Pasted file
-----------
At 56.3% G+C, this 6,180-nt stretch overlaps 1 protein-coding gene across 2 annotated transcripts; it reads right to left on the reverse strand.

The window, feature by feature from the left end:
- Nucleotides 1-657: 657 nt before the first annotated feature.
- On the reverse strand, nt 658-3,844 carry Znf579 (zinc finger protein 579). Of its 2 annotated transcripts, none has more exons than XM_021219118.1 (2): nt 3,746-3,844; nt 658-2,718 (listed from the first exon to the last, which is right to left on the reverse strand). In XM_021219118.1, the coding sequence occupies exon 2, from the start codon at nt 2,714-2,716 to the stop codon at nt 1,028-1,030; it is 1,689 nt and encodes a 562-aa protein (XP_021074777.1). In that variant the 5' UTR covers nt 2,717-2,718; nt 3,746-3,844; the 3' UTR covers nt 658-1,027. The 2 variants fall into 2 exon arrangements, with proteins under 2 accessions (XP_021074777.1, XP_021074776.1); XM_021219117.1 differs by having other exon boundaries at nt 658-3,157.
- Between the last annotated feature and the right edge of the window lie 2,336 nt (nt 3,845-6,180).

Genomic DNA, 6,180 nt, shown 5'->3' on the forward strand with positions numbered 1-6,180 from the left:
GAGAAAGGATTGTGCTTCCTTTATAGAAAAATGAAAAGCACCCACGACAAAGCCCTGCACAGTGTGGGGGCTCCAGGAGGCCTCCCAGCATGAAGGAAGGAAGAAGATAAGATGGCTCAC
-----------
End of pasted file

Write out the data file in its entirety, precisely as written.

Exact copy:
At 56.3% G+C, this 6,180-nt stretch overlaps 1 protein-coding gene across 2 annotated transcripts; it reads right to left on the reverse strand.

The window, feature by feature from the left end:
- Nucleotides 1-657: 657 nt before the first annotated feature.
- On the reverse strand, nt 658-3,844 carry Znf579 (zinc finger protein 579). Of its 2 annotated transcripts, none has more exons than XM_021219118.1 (2): nt 3,746-3,844; nt 658-2,718 (listed from the first exon to the last, which is right to left on the reverse strand). In XM_021219118.1, the coding sequence occupies exon 2, from the start codon at nt 2,714-2,716 to the stop codon at nt 1,028-1,030; it is 1,689 nt and encodes a 562-aa protein (XP_021074777.1). In that variant the 5' UTR covers nt 2,717-2,718; nt 3,746-3,844; the 3' UTR covers nt 658-1,027. The 2 variants fall into 2 exon arrangements, with proteins under 2 accessions (XP_021074777.1, XP_021074776.1); XM_021219117.1 differs by having other exon boundaries at nt 658-3,157.
- Between the last annotated feature and the right edge of the window lie 2,336 nt (nt 3,845-6,180).

Genomic DNA, 6,180 nt, shown 5'->3' on the forward strand with positions numbered 1-6,180 from the left:
GAGAAAGGATTGTGCTTCCTTTATAGAAAAATGAAAAGCACCCACGACAAAGCCCTGCACAGTGTGGGGGCTCCAGGAGGCCTCCCAGCATGAAGGAAGGAAGAAGATAAGATGGCTCAC